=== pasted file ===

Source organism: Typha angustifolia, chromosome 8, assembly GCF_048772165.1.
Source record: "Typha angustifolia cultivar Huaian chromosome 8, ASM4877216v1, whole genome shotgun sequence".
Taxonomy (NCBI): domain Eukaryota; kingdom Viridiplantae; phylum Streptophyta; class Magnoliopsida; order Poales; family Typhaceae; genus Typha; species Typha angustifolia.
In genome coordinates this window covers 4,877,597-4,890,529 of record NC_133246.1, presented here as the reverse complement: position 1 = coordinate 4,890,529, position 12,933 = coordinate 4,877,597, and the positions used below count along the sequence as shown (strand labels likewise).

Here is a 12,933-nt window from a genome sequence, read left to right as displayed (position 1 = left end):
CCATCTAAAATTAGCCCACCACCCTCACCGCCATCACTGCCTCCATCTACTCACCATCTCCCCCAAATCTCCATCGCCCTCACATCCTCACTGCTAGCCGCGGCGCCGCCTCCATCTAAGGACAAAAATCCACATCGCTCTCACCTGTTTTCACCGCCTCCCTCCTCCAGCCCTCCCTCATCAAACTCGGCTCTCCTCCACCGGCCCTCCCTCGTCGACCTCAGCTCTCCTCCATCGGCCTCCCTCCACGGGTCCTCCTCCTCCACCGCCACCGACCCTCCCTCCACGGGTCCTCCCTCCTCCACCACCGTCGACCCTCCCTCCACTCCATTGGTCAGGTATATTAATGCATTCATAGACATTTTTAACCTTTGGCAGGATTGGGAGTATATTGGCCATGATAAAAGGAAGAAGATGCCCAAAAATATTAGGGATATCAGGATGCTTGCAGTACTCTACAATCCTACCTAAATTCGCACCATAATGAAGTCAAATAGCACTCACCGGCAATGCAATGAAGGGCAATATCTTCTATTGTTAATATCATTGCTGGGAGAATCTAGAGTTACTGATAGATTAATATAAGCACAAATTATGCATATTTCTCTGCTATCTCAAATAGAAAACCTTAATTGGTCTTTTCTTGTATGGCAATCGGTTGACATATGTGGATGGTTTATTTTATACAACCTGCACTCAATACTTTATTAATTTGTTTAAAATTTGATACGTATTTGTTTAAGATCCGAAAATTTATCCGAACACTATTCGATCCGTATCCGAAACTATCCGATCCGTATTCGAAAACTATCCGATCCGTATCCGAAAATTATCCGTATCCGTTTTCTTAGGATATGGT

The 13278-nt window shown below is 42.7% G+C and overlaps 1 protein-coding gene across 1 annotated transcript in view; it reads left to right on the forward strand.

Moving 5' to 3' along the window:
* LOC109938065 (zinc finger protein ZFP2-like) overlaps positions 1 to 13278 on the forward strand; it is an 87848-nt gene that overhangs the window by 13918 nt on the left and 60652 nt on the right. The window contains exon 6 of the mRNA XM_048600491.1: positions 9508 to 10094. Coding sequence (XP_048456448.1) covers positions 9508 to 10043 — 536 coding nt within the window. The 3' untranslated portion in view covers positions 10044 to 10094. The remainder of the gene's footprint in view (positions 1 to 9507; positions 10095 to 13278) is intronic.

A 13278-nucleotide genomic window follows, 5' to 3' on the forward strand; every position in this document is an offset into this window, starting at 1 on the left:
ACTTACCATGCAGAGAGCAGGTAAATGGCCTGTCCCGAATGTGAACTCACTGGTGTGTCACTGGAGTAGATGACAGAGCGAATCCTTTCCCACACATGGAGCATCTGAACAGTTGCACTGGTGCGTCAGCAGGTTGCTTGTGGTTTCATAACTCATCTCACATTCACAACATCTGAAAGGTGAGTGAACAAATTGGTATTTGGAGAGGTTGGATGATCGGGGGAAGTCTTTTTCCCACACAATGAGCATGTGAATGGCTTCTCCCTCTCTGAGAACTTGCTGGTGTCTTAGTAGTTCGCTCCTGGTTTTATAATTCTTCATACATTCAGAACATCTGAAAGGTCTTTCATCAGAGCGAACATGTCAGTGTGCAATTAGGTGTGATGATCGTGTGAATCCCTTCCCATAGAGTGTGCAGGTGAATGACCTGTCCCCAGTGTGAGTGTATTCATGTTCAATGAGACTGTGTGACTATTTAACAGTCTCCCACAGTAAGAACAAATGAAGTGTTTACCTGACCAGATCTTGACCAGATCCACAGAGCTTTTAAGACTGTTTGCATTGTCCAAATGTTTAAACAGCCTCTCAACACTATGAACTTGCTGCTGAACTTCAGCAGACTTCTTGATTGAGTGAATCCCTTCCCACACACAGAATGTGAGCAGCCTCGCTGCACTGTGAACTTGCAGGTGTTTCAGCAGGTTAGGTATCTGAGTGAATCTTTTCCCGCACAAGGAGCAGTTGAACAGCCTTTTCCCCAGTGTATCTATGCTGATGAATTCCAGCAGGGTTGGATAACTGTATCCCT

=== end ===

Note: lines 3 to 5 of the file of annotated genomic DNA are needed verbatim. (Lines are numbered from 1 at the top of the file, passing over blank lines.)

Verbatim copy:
Taxonomy (NCBI): domain Eukaryota; kingdom Viridiplantae; phylum Streptophyta; class Magnoliopsida; order Poales; family Typhaceae; genus Typha; species Typha angustifolia.
In genome coordinates this window covers 4,877,597-4,890,529 of record NC_133246.1, presented here as the reverse complement: position 1 = coordinate 4,890,529, position 12,933 = coordinate 4,877,597, and the positions used below count along the sequence as shown (strand labels likewise).

Here is a 12,933-nt window from a genome sequence, read left to right as displayed (position 1 = left end):